Anti-inflammatory activity

The murine monocytic macrophage RAW 264.7 cell line (European Cell Culture Collection, CAMR, UK) was cultured in Dulbecco's Modified Eagle Media (DMEM) (2 mM L-glutamine, 45 g/L glucose, 1 mM sodium pyruvate) with 10% fetal bovine serum (FBS). The cells were cultured at 37°C with 5% CO2 and were subcultured twice a week. The cells were seeded in 96-well tissue culture plates (1 × 106 cells/ml) and incubated for 24 h at 37°C with 5% CO2. Then, 100 μl of test extract in DMSO was then added and serially diluted to give a final concentration of 200 μg/ml in 0.1% DMSO. Cells were then stimulated with 200 U/ml of recombinant mouse interferon-gamma (IFN-γ) and 10 μg/ml Escherichia coli lipopolysaccharide (LPS) and incubated at 37°C for another 17 h. The presence of nitrite was determined in cell culture medium by Griess reagent and cell viability was detected by using MTT cytotoxicity assay as described by Ahmad et al. [11]. N-nitro-l-arginine-methyl ester (L-NAME) was used as iNOS inhibitor (control) at a concentration of 250 μM.

Cytotoxic Activity

HT-29 (Human colon adenocarcinoma cell line), MCF7 (Human breast adenocarcinoma cell line), HeLa (Human cervical cancer cell line), Human hepatocytes (Chang liver cells) and obtained from the American Type Culture Collection (ATCC) were used in this study.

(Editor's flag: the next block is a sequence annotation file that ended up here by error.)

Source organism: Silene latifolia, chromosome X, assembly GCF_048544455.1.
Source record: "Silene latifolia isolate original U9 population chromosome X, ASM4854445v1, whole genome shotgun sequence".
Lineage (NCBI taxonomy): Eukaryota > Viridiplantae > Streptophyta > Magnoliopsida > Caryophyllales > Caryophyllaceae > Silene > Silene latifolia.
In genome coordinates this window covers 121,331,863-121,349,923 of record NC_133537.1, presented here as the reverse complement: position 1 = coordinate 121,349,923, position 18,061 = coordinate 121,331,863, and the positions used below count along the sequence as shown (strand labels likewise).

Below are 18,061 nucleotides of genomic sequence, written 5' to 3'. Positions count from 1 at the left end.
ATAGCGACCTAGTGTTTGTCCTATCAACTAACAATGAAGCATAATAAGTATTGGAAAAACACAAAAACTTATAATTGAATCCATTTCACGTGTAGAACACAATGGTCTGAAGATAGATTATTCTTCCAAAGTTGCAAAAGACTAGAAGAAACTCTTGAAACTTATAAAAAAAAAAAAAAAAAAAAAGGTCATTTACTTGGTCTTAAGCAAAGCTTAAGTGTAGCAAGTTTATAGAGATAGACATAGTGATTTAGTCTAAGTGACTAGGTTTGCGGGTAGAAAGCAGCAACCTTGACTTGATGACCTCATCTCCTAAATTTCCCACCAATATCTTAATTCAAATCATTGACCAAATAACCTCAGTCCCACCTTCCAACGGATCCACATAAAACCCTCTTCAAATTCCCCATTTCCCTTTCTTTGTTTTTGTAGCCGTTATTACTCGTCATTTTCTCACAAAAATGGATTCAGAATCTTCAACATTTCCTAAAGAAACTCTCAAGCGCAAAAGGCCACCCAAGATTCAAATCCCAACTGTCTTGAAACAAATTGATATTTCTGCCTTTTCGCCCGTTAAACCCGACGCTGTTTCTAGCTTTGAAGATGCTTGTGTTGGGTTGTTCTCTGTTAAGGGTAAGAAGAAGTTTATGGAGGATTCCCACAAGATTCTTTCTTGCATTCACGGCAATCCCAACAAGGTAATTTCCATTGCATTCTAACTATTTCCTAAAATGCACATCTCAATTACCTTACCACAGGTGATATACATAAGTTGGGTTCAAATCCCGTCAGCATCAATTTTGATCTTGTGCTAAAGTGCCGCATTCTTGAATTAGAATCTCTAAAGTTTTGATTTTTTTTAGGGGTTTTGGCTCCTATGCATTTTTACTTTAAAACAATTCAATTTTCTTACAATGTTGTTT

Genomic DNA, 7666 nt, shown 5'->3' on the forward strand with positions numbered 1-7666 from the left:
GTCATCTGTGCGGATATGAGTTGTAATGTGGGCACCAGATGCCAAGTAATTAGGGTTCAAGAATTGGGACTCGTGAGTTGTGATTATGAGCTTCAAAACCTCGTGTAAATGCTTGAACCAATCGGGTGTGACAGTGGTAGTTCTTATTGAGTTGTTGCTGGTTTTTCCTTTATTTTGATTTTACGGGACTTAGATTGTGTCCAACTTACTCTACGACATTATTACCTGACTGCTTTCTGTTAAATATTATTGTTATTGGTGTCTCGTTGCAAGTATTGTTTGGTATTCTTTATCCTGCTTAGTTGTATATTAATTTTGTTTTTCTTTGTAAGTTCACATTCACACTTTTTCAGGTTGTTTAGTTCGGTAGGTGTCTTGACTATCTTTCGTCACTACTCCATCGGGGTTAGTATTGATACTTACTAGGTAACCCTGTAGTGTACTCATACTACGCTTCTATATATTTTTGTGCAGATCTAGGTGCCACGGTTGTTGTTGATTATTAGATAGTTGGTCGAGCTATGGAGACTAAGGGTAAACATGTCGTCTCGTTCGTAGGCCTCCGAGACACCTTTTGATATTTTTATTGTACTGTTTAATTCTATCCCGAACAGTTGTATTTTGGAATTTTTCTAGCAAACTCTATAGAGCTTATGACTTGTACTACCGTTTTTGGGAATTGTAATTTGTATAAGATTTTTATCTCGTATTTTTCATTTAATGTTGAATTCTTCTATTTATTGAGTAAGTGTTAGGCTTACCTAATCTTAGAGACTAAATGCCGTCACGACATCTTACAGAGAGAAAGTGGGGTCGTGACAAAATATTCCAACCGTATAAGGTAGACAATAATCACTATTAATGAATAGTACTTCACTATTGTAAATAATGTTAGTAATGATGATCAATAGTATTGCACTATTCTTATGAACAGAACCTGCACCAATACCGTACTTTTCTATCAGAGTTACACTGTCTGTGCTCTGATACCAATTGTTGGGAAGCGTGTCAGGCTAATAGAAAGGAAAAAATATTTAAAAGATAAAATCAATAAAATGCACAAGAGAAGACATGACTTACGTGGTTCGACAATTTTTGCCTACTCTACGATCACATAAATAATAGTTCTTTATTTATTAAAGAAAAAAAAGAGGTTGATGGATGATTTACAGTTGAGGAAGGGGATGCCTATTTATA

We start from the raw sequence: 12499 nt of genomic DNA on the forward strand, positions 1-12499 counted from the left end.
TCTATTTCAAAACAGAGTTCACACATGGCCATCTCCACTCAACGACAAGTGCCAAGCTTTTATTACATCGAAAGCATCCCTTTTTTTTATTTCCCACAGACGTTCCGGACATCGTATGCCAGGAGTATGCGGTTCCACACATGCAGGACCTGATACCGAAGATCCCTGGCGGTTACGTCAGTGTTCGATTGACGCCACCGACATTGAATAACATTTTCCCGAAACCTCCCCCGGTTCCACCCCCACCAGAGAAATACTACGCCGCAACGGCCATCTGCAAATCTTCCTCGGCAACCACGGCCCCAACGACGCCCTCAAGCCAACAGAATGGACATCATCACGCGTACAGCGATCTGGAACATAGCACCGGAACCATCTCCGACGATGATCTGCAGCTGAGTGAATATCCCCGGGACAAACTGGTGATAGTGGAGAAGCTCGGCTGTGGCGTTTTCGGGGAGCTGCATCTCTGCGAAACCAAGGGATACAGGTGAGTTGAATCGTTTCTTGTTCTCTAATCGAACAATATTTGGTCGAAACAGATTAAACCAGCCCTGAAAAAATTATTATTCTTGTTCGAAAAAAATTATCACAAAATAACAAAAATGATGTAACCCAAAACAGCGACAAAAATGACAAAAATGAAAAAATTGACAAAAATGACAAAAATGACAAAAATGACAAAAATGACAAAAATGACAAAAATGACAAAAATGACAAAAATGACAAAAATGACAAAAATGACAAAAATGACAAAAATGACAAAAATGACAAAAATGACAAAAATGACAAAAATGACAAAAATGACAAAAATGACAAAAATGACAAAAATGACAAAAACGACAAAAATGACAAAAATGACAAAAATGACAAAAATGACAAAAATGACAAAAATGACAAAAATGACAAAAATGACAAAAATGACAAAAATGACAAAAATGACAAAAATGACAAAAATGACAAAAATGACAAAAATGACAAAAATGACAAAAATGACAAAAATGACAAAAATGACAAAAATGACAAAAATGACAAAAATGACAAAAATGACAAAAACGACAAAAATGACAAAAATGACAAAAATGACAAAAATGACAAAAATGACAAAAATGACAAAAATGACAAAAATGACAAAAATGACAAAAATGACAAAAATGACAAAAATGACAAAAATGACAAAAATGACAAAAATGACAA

Cytotoxicity was determined using the 3-(4,5-dimethylthiazol-2-yl)-2,5-diphenyltetrazolium bromide (MTT, Sigma) assay reported by Mosmann [12]. The plant extracts were prepared from the stock solutions by serial dilution in DMEM to give a volume of 100 μl in each well of a microtiter plate (96-well). Each well was filled with 100 μl of cells at 2 × 105 cells/ml. The assay for each concentration of extract was performed in triplicates and the culture plates were kept at 37°C with 5% (v/v) CO2 for 3 days. After 72 h of incubation, 100 μl of medium was removed from each well. Subsequently, 20 μl of 0.5% w/v MTT (Sigma, USA), dissolved in phosphate buffered saline, was added to each well and allowed to incubate for a further 4 h. After 4 h of incubation, 100 μl of DMSO was added to each well to dissolve the formazan crystals. Absorbance values at 550 nm were measured with a microplate reader (Molecular Devices Inc., USA).

Statistical analysis

GraphPad Prism 5 software (GraphPad Software Inc., San Diego, CA) was used for all the statistical analyses in this study. One-way ANOVA followed by Dunnet test were used to compared between extracts with positive control and IC50 was analyzed by using non-linier regression.